In this day and age of torrent downloads, film aficionados throng film festivals primarily for one reason- to discover new filmmakers. This year, at the 18th edition of the Mumbai film festival, film lovers have an array of debutant filmmakers to choose from.
ScoopWhoop has compiled a list of films that may just change your perception about cinema in the coming years.
1. Saudi Arabian film: Barakah meets Barakah
Directed by Mahmoud Sabbagh. The film is a comedy masquerading as a love story. It talks about an official working at a municipal law office smitten by an Instagram star who hails from an affluent family. Two individuals from a totally different worlds trying to find a common ground. The film is laced with some humorous undertones as the two adults try to comprehend each other’s lives and fall in love. And remember, the setting of the film is Saudi Arabia where women cannot even meet men in public unchaperoned.
A Spanish language film representing Ecuador, Alba is directed by debutant Ana Cristina Barragán. Not too long ago, Ecuador was famous for being a country that produced only one film per year. Yes you read that right. Considering the number, it’s heartwarming to see Alba . The fact that it’s helmed by a debutant filmmaker makes this even more appealing. Alba is about an eleven year old girl who is struggling with confidence. The film revolves around the girl’s troubled relationship with her separated parents. And how living with them individually with minimal conversation has its affect on her. The daughter and her parent may have nothing to share in words but the noise around them makes up for the silences.
3. Sand Storm
A Hebrew film from Israel, Sand Storm talks about the struggles women face in a rather patriarchal Bedouin village. How even women oppress one another. Sand Storm is about a woman struggling to come to terms with her husband’s marriage to another young woman . She also has to deal with a teenage daughter having a secret affair with her classmate.
A Bulgarian film, directed by Ralitza Petrova. Bezbog means ‘Godless’. The film depicts a world where cruelty and criminality win. Where you get away with murder without any consequence, and a possibility for hope can only emerge when all is lost, beyond a ‘godless’ reality. A nurse traffics the ID cards of demented patients at the black market. Driven by easy cash, and an addiction to morphine, she struggles to keep tabs on her emotional void, and a growing fear of punishment.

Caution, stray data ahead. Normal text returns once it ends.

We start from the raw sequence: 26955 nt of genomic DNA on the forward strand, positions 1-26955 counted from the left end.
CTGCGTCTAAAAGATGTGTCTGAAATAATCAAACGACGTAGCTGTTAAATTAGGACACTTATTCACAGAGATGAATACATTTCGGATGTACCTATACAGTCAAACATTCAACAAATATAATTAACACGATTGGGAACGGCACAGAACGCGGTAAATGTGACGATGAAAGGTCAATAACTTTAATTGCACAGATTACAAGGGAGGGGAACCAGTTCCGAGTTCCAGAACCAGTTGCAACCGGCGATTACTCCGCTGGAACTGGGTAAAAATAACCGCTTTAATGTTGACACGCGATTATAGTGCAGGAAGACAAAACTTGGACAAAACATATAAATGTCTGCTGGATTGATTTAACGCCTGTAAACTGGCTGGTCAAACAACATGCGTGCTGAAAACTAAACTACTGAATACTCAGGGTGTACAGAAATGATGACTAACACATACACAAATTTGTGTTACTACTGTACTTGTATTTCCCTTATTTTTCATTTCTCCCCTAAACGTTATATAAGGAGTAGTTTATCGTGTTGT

A film made by Indian director, Rohit Mittal revolves around a documentary crew that starts to capture the life of an auto rickshaw driver in Mumbai on tape. As they dig deeper into his life they discover angst, sexual frustration and paranoia that leads to a terrible end.
6. Under the Shadow
Directed by Babak Anvari. The film is in Farsi- language . As a mother and daughter struggle to cope with the terrors of the post-revolution, war-torn Tehran of the 1980s, a mysterious evil begins to haunt their home. The film was much appreciated at the Sundance film festival leading it to being sold to Netflix. Despite being an Iranian film, the cinematic censorships faced in Iran led the filmmaker to shoot his film in a foreign land.
7. Lao Shi
Lao Shi which means an old stone is a film made by debutant Candian-Chinese filmmaker, Johnny Ma. A psychological thriller about a taxi driver battling bureaucracy and legal manipulation in China. The film revolves around the protagonist’s moral quandary within a social milieu of spine-chilling callousness of the society.
8. Hounds of love
This Australian film, directed by debutant filmmaker Ben Young, is about a teenager who is randomly abducted from a suburban street by a disturbed couple. As she observes the dynamics between her captors she quickly realizes that she must drive a wedge between them if she is to survive. The film is psychological thriller that will leave you on the edge of your seat.